If and when the court decides on the bankruptcy petition filed by Freedom Air, one of the company’s creditors, the Commonwealth Development Authority, is confident it would be able to recover any and all obligations of the airline company.
CDA executive director Manuel Sablan said the agency is a “secured creditor” that would be given priority by the court.
“CDA has priority lien on Freedom Air’s assets, so we’re a secured creditor. This means that whatever happens to this [bankruptcy] case, we’re on the priority list of creditors that must be paid by the company. CDA has to be accommodated,” said Sablan.
CDA loaned $900,000 to the airline company in March 2012, with a 7 percent interest per annum.
Sablan disclosed that prior to filing for bankruptcy in September last year, Freedom Air had been paying CDA the monthly interest. Those payments, however, stopped as soon as the carrier sought relief with the bankruptcy court.
Besides CDA, the bankrupt Freedom Air also owes the Commonwealth Ports Authority over $1.2 million in unpaid lease, passenger facility charges, and other fees. CPA, however, is an unsecured creditor, which means it has the lowest claim on the company’s assets.
“That’s the difference. If you are a secured creditor, your claim has to be paid off before any unsecured creditors,” explained Sablan.
Last February, Freedom Air filed in Guam’s bankruptcy court its opposition to a motion filed by the Office of the U.S. Trustee to dismiss the bankruptcy case. Instead, Freedom Air asked for a Washington, D.C.-based broker to sell the company. Freedom Air, which does business as Aviation Services Inc., also recently filed in court a proposed agreement between the airline and its broker.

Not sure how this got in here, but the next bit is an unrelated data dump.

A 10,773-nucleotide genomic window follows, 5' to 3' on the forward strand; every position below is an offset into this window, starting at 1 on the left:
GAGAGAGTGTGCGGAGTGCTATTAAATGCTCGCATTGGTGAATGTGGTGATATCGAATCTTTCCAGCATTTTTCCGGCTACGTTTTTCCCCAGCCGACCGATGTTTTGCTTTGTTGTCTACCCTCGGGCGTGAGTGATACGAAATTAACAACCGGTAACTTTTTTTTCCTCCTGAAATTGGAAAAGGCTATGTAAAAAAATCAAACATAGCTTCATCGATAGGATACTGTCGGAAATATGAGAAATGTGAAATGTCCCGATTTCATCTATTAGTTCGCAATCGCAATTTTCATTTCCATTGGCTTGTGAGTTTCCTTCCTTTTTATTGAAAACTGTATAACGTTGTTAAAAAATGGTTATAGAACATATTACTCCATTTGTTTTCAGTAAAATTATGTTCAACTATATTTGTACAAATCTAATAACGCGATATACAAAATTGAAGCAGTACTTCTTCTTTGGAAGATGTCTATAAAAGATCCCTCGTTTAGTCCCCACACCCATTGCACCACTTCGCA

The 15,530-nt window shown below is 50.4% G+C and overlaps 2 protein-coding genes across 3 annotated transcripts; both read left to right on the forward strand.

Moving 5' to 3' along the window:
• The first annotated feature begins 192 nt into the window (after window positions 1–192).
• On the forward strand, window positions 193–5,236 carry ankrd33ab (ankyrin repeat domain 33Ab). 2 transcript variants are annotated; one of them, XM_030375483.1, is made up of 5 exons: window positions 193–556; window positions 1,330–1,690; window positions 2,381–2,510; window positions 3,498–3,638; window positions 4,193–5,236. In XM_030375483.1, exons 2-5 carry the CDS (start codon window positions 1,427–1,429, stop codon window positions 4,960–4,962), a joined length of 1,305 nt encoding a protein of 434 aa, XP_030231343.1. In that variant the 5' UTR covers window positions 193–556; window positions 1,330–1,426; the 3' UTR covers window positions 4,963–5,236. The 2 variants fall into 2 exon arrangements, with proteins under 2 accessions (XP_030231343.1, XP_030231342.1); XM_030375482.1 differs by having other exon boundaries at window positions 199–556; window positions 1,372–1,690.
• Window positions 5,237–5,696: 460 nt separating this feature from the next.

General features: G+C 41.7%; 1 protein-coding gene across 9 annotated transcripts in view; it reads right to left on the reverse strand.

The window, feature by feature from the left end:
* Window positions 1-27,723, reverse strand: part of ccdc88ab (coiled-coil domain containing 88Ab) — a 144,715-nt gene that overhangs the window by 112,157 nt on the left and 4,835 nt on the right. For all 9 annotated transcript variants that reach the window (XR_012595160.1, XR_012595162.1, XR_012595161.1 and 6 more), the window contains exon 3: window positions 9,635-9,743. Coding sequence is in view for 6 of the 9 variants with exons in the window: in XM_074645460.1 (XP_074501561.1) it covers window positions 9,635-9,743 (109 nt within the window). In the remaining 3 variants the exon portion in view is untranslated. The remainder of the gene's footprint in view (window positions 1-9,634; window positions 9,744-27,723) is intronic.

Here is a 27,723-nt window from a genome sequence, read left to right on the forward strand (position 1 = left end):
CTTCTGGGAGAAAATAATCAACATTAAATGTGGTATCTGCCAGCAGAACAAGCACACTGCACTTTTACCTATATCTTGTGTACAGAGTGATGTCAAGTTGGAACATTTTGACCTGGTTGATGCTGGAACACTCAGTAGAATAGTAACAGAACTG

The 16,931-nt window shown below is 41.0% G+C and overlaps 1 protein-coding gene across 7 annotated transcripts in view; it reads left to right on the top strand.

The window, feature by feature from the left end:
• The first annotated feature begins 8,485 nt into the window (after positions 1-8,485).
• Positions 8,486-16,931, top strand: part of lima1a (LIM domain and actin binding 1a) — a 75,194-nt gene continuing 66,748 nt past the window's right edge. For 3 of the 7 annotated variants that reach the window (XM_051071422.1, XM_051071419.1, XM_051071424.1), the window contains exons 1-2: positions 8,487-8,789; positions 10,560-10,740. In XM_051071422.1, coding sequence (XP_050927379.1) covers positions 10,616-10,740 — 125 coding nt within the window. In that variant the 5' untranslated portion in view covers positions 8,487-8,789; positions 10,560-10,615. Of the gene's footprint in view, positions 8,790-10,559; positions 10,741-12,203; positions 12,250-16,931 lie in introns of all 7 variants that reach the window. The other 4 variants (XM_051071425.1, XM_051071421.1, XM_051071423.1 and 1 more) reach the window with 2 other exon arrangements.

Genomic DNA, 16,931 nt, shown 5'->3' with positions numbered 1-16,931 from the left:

The Office of the U.S. Trustee earlier filed a motion to dismiss Freedom Air’s Chapter 11 petition, stating that the debtor is suffering from substantial and continuing losses since the start of the case and lacks a reasonable likelihood of being rehabilitated.
According to Sablan, CDA’s counsel is on top of the issue and provides the board regular updates on the bankruptcy case.
CDA chief said the agency is holding first lien on Freedom Air’s assets and the value of those assets, if liquidated, would be sufficient to pay off its obligations to CDA.
Sablan explained that when a company files for Chapter 11 reorganization, it must submit for court approval a plan on how it intends to settle all its obligations.
According to Sablan, once CDA successfully collects the principal loan plus interest, the money will be placed in the agency’s loan revolving fund and would be made available for lending.
However, Sablan said that CDA wants to see the continued operation of the local carrier because its services are vital and beneficial to the CNMI.
Freedom Air’s activities are now inactive in the CNMI after the company lost its aviation insurance coverage on March 8.
Pacific Aviation LLC earlier expressed its desire to acquire Freedom Air, with plans to rejuvenate the family-owned carrier, which has been in business for almost 40 years.